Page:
Why the Lakers need to package Talen Horton-Tucker in a trade for Rockets forward P.J. Tucker - Lakers Daily

Why the Lakers need to package Talen Horton-Tucker in a trade for Rockets forward P.J. Tucker

P.J. Tucker and Talen Horton-Tucker

The Los Angeles Lakers are looking to upgrade their roster ahead of the March 25th trade deadline.

Los Angeles could entertain some of the names that will eventually be on the buyout market, but it also could try to facilitate a trade to upgrade its roster around LeBron James.

With Anthony Davis out of the lineup due to a calf injury, the Lakers need to find another frontcourt player to help them weather the storm. While Kyle Kuzma, Montrezl Harrell and Markieff Morris are all viable players to step into Davis’ role, the Lakers could look elsewhere as they try to win back-to-back titles.

One possibility for Los Angeles is Houston Rockets forward P.J. Tucker. After the Rockets released center DeMarcus Cousins, it seems very possible that they could trade Tucker since he is in the final year of his deal.

The Rockets are entering a rebuilding stage after trading James Harden, and Tucker could help them acquire an asset to jump-start their rebuild.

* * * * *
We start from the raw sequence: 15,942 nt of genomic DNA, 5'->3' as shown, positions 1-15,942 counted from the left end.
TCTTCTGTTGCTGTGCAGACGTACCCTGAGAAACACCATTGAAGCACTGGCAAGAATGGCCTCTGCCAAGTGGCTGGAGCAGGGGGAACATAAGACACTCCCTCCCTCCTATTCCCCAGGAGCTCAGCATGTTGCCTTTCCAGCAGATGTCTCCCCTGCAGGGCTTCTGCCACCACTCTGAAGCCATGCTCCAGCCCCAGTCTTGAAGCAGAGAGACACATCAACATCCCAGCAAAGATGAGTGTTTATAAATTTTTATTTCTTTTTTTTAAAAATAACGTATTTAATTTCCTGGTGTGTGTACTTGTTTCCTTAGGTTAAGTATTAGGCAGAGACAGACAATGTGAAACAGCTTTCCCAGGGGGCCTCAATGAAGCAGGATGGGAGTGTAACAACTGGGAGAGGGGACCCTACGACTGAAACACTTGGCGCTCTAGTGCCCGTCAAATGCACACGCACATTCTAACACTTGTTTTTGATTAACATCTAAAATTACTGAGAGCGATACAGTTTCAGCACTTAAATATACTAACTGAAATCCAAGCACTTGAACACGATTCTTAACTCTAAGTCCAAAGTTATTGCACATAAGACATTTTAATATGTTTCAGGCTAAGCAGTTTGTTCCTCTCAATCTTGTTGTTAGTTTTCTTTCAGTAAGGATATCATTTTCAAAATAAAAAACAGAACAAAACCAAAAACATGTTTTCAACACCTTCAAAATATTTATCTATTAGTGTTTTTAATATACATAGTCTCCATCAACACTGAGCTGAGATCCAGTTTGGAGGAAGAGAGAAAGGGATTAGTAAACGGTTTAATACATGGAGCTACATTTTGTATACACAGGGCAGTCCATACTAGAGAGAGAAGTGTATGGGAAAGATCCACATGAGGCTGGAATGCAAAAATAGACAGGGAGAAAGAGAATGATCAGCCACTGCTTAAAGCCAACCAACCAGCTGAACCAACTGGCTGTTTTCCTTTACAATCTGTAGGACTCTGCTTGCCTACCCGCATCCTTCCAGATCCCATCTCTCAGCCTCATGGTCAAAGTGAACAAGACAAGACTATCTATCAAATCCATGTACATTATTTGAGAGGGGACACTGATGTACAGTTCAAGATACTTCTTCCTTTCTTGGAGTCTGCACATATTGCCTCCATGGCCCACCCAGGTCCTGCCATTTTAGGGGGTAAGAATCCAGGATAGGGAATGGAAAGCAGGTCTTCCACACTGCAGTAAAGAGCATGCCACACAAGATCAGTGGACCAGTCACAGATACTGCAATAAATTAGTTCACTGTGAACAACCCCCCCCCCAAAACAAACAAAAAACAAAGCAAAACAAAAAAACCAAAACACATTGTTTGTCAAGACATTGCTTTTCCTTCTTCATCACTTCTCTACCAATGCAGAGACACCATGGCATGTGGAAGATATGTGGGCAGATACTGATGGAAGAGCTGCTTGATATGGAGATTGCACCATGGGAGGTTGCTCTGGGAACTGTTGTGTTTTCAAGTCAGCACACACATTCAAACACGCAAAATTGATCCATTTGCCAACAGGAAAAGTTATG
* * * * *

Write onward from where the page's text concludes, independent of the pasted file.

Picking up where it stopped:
The Lakers are sort of asset-strapped because of the Davis trade, but they do have an intriguing young guard in Talen Horton-Tucker that could help them facilitate a deal.

Now, the Rockets certainly could field offers that give them a better draft pick or asset than Horton-Tucker, but he also makes a lot of sense for Houston as well.

The Rockets could have a hole at guard if Victor Oladipo leaves in free agency this coming offseason, and Horton-Tucker could be a cheaper option to fill that void.

From the Lakers standpoint, they are able to acquire a piece that would help them win now for a player that may not have a future with the team.

The potential deal

Lakers receive: P.J. Tucker
Rockets receive: Wesley Matthews, Alfonzo McKinnie, Talen Horton-Tucker

Now, here are three reasons why a Horton-Tucker for Tucker trade would makes sense for Los Angeles:

1. LeBron James’ Championship Window

The Lakers’ championship window is now. James is 36 years old, but he is still playing at an MVP-caliber level.

That’s why this should be a simple decision for the Lakers.